Payment Factories, how to mitigate risks and reduce costs by automation

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By François Masquelier – SimplyTREASURY 

Automating payments is becoming a must for all bank customers for several reasons (e.g. security, speed, efficiency, cost, tracking). Large corporates are using these electronic factories for payments for many years. Banks are today requiring more automation as a condition for the execution of wire transfers. 

 

 

How to create value by automating payments?

Payment technology has progressed incredibly in recent years. The “best practices” in treasury applied by multinational companies tell us that all payments (without exception) must be automated, through what is commonly known as the “Bank Single Gateway“. The idea is to concentrate all payments, whatever their type (e.g. supplier, payroll or treasury) in a single IT tool and then to transmit them in a secure, encrypted and automated manner to the counterparty through the SWIFT network, for example, or through other means of payment. This can even be done through “Host-to-Host” solutions offered by larger banks (i.e. bank’s proprietary electronic payment system).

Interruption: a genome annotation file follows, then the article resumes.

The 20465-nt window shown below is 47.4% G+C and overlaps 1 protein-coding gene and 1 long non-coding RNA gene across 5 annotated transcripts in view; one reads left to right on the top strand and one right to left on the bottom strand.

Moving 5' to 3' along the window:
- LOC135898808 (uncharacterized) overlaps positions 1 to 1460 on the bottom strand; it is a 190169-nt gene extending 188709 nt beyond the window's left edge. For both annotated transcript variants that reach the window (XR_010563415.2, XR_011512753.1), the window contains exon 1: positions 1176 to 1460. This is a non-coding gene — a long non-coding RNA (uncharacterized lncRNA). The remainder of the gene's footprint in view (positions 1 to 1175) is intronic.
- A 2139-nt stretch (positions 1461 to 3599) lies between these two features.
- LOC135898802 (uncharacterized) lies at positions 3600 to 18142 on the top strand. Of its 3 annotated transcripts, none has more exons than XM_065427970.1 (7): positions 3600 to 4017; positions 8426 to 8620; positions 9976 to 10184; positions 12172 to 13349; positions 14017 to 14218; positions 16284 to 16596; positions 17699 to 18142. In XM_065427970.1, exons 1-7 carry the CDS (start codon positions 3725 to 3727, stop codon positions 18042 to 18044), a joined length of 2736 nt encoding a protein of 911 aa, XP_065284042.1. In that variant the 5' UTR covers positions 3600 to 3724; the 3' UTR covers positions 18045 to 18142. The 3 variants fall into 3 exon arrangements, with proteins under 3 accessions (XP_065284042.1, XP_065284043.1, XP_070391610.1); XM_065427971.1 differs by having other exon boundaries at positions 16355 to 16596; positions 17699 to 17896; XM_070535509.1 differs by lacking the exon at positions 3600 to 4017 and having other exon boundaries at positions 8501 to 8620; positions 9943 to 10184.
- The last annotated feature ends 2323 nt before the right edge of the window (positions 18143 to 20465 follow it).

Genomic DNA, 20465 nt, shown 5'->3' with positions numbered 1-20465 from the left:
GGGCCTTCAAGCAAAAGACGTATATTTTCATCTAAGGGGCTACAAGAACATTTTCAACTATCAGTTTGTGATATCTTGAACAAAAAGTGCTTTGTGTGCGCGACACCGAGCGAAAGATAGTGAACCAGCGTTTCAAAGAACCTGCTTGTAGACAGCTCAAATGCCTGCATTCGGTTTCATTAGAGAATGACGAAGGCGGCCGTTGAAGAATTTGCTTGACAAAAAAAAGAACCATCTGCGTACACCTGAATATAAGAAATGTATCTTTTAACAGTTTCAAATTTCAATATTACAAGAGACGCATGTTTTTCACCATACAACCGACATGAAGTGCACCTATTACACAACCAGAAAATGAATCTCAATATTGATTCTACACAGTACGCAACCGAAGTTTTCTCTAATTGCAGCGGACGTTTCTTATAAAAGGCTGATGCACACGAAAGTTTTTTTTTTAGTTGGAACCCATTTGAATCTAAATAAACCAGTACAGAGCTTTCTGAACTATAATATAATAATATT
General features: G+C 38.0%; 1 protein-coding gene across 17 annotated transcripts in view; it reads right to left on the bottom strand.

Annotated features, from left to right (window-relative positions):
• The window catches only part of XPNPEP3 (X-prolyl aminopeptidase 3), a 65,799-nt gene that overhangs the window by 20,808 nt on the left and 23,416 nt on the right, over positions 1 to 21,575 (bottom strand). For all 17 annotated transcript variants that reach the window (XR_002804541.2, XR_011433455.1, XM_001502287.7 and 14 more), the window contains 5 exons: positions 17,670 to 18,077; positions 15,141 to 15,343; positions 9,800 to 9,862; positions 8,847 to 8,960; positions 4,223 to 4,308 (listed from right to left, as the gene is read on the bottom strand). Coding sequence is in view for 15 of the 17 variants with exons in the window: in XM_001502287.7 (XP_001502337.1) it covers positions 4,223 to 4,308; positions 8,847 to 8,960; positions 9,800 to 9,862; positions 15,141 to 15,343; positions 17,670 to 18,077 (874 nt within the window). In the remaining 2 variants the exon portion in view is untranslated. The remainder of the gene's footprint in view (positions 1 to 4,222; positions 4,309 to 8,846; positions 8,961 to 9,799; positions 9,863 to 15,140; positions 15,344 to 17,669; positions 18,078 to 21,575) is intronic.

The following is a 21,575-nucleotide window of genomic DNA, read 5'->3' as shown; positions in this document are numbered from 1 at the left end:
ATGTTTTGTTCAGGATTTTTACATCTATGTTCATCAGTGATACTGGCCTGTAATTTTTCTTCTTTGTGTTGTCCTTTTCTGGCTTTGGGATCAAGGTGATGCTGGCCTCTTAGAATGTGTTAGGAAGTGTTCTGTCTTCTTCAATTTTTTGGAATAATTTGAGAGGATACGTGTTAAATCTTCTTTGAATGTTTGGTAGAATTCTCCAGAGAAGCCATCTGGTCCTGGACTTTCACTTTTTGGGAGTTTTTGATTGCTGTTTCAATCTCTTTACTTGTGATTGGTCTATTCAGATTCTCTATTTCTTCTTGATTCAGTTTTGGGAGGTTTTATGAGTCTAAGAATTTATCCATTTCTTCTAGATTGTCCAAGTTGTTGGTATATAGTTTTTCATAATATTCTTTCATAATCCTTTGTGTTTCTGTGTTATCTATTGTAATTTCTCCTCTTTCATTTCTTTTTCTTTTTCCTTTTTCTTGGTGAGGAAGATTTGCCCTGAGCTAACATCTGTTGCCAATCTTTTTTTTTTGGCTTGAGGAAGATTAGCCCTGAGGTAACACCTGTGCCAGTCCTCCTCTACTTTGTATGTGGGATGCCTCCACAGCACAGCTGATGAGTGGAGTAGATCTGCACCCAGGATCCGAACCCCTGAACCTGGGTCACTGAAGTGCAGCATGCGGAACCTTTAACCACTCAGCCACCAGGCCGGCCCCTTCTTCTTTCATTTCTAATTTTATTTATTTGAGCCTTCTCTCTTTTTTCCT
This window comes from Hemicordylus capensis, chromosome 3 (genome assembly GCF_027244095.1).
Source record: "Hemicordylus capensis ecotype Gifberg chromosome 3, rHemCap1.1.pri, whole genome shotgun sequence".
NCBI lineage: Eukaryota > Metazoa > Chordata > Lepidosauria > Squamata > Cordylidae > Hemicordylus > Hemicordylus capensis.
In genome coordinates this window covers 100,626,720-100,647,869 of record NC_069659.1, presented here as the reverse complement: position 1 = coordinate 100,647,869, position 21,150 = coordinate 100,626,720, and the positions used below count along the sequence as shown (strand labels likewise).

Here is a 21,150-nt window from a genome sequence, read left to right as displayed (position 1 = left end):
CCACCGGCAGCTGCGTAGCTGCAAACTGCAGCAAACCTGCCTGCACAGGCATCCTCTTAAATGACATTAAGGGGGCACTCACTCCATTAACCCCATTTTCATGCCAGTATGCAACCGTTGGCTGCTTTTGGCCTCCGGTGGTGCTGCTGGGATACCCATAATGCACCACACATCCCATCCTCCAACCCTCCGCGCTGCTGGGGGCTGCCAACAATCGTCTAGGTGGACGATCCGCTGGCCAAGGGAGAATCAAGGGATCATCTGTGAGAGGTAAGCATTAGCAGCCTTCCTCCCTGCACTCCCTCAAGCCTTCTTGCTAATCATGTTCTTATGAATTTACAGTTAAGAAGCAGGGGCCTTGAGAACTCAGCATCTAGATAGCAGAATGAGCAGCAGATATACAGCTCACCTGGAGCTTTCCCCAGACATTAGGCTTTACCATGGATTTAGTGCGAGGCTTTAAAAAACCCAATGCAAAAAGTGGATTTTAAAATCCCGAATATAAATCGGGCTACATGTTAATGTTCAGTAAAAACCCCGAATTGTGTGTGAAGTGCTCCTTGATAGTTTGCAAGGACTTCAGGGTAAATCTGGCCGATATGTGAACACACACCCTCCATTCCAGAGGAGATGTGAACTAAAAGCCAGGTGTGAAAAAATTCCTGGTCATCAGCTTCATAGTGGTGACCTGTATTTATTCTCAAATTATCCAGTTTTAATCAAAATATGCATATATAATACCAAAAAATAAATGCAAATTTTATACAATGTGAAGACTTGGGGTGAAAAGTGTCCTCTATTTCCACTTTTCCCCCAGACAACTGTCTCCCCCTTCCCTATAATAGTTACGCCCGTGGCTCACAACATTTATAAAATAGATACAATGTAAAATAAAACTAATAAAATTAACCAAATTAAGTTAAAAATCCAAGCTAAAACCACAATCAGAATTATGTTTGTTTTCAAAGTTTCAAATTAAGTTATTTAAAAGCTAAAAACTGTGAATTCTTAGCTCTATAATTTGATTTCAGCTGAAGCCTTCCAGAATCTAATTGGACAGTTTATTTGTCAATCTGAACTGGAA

Manual payments soon banned

Today, a bank no longer wants to receive so-called “manual” payments (via email or even analogic fax) because of the internal costs and risks that this represents. Even if they charge these manual payments, which are customary and usual for Alternative Funds, the latter will continue to use them. We are reaching a stage where banks, in a truly short term, may not accept any more PE’s or VC’s clients if they keep transmitting manual payments. Being excluded by one’s bank because one refuses to automate one’s payments will soon be a reality. Why not then “professionalize” payments and adopt the now classic corporate techniques? Multinational companies have been applying for many years what is called the “payment factory” or the “single gateway bank” (even if the payment factory means paying on behalf of and receiving on behalf of – POBO/ROBO). The idea is simple. We implement an electronic payment solution, interfaced with the ERP or / and the Treasury Management System to automate the payments, secure them, encrypt them, and speed up their execution.

 

Objectives of bank single gateways